Gay Marriage

DOMA Decision Means One Less Immigration Fight

Binational gay couples is some states will get to follow same rules as straight counterparts


Now it's just nearly impossible, instead of completely impossible.
Credit: ep_jhu / / CC BY

The Gang of 8 behind the massive immigration reform overhaul, as extremely embattled (possibly doomed) as it is, has one less fight on its hands with today's ruling on the Defense of Marriage Act.  Democrats had been pushing for protections for bi-national gay couples to cover them under the same immigration rules as heterosexual couples. There has been resistance for fear it would poison the bill for good among conservatives. Now with the Supreme Court ruling striking DOMA down, the pressure's off. Via NBC News:

Before today's decision, an American was prohibited under DOMA from sponsoring a same-sex foreign national spouse for a green card. Practically, that meant that an American who married someone of the same sex from a different country was unable to bring their spouse to live legally in the United States as a heterosexual married person could.

But the court's decision to strike down DOMA means those marriages must be recognized for immigration purposes, a relief for some backers of the comprehensive immigration reform bill — which does not include language addressing immigration rights for same-sex couples despite heavy lobbying from LGBT groups.

Note, though, this ruling only applies to states where gay marriage is legally recognized. That's 13 states, plus possibly California very soon following the Supreme Court's rejection of standing for Proposition 8.  

Below, Reason TV on how the Defense of Marriage Act has affected gay bi-national couples:

NEXT: Sixty Percent of Mexican Workers Labor Off the Books

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  1. Greenwald will be pleased.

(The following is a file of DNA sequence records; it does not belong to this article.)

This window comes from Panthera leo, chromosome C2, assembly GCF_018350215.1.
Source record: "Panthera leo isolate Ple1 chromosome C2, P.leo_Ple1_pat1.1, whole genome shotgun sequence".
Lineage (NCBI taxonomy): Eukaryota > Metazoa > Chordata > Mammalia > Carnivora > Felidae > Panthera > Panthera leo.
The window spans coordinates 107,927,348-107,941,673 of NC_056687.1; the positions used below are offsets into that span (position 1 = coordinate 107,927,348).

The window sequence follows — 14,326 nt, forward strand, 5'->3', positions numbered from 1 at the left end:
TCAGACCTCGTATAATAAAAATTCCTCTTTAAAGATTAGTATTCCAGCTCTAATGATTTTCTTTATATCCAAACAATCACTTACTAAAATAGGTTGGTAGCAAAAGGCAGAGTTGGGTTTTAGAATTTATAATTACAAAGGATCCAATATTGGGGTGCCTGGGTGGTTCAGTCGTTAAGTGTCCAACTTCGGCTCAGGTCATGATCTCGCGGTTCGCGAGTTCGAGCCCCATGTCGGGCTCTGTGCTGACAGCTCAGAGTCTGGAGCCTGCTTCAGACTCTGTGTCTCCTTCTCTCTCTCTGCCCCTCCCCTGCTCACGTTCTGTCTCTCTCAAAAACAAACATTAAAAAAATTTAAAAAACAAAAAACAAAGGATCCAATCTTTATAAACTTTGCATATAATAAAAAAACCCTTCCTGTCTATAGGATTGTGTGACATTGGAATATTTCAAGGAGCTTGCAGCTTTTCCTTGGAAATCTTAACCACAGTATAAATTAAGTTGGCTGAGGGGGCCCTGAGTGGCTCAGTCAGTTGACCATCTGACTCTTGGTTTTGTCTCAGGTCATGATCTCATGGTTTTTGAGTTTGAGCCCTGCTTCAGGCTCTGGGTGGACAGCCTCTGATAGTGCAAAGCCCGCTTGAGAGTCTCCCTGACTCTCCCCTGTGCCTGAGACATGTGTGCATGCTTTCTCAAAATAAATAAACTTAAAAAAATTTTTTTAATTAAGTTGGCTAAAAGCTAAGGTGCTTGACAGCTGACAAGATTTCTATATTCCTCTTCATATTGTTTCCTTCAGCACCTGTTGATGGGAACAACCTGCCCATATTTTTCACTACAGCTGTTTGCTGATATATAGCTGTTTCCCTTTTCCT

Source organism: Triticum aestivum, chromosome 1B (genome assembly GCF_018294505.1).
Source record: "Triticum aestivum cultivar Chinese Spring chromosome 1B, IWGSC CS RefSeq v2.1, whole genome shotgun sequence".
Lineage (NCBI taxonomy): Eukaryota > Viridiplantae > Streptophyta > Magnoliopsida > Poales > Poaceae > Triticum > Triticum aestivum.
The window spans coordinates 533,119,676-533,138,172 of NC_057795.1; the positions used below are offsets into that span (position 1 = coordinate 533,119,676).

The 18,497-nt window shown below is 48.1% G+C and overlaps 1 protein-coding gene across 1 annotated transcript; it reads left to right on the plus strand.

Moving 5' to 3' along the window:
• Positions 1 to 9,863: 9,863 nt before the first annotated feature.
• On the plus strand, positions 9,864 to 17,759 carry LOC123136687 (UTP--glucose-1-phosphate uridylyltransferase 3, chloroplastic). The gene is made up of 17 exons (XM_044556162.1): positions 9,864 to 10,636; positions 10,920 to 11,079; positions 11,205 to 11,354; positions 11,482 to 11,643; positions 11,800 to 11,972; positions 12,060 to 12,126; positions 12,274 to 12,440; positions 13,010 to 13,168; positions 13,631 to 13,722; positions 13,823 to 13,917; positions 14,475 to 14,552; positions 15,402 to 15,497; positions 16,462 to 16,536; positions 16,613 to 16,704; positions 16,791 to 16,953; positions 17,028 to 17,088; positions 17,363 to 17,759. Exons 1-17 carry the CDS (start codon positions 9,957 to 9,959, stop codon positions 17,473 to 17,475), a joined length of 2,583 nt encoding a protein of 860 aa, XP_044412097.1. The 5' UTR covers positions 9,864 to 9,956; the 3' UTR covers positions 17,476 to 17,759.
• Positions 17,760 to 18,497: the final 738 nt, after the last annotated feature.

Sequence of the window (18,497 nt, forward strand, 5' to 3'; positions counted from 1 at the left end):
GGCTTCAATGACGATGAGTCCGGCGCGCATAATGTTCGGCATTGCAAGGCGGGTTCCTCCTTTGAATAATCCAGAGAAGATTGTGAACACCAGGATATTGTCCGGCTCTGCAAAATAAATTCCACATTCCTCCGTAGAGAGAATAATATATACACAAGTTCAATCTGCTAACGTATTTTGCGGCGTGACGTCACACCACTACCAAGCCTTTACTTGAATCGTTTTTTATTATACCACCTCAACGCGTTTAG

1. Er, recent events might make Greenwald think twice of coming back to America.

      1. I had this exact same set of thoughts.

  2. Woohoo. We can now all get E-verify and have to get a work permit from the government to get a job. And the Reasonites rejoiced!!

    1. I’m confused as to which Reasonites want e-verify.

  3. So, even less reason to support the bill.

  4. So what do these rulings imply vis a vis a legally married same sex couple moving to a state which does not recognize such marriages?

    1. It’ll probably depend on if the state just passively doesn’t accept it or has actively banned it. It’ll probably be the equivalent of first-cousin marriage for a while.

  5. Why do I get the feeling that Reason magazine supports “Comprehensive Immigration Reform” in the same way that the Democrats supported “Patient Protection and Affordable Care Act” , they don’t really know what’s in it(its still in revision stage), and probably would not like it if they did but they like the sound of the title.

      1. But if the bill comes up to a vote in both the House and Senate I am still betting Reason will support it, no matter how many provisions they profess to dislike. How is this different then the supporters of Obamacare. They did not like the bill but they like the idea.

        Personally I am more a devil in the details kind of guy, titles and big ideas are often meaningless in the face of the reality of the details

        1. I’m personally of the opinion that the assumption should be that those particular 8 Senators are not capable of coming up with a quality bill and anything they produce is awful until proven otherwise.

  6. I see one *more* immigration fight – the American spouses of foreign husbands and brides will wonder why, even though their marriages are recognized under state law, the feds are unwilling to give visas to the foreign brides to live in the USA? Doesn’t that mean that the federal government is discriminating among state-recognized marriages?

    Oh, well, shut up and wave your rainbow flags.

  7. In my personal experience, people seem more amenable to real reform of the system rather than higher walls, amnesties and the sloppy reforms that are on proposal now. People seem to like the idea of a relatively open work visa program if you explain that it could solve problems with identity theft and that it would lessen the demand for coyotes making “border security” easier and cheaper to accomplish. Will congress do something worthwhile here? Not likely. Could they get popular support for something useful if they tried? I think they could.

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